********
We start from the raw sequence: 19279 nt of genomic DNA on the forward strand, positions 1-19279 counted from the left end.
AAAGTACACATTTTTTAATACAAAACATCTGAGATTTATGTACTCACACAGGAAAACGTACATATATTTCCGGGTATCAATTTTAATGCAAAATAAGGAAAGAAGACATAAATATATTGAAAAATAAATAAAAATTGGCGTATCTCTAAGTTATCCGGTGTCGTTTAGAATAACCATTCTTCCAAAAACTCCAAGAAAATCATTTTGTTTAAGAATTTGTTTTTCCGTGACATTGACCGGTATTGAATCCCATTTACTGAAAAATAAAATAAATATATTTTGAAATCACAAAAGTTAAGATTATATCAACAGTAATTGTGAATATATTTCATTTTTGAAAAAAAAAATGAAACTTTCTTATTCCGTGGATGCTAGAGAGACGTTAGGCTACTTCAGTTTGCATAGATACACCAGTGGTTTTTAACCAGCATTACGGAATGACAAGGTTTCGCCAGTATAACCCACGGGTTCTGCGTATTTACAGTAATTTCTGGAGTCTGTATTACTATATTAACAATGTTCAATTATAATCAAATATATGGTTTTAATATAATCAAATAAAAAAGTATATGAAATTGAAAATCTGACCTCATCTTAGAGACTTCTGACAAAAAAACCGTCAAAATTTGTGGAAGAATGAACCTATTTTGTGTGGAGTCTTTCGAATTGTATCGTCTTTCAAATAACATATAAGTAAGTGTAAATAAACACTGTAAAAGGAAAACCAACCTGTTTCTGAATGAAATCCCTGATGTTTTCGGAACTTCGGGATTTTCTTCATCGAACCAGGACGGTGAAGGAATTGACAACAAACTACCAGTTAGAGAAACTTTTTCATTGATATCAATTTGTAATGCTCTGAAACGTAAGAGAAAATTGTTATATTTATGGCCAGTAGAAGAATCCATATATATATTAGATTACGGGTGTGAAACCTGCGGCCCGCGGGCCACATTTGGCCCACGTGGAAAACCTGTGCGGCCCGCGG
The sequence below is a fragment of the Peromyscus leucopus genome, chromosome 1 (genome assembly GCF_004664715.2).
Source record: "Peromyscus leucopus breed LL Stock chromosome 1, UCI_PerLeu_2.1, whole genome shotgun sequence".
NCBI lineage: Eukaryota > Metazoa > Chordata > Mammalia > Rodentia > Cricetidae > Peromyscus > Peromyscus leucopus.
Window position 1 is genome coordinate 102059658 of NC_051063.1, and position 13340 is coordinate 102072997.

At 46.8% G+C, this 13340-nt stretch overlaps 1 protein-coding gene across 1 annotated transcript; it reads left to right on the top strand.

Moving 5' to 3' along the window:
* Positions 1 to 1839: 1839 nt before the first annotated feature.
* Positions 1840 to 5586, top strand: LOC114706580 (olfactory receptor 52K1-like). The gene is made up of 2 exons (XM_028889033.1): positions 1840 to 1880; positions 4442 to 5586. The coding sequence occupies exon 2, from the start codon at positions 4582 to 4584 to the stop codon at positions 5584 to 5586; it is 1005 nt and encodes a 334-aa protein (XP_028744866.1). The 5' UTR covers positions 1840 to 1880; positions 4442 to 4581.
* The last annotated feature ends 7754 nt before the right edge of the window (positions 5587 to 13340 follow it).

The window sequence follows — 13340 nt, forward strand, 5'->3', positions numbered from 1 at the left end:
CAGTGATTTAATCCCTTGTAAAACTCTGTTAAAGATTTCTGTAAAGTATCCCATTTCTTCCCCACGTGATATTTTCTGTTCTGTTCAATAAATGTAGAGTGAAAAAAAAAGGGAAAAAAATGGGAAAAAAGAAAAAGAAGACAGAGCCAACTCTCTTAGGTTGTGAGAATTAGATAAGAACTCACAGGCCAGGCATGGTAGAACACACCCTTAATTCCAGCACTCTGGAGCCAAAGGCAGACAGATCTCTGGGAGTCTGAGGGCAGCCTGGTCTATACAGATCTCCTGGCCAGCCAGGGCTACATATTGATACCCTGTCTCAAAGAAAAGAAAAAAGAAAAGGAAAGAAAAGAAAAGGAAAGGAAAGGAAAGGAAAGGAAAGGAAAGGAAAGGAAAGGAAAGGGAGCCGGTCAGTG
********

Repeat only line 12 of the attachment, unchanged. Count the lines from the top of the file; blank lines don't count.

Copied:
The window sequence follows — 13340 nt, forward strand, 5'->3', positions numbered from 1 at the left end: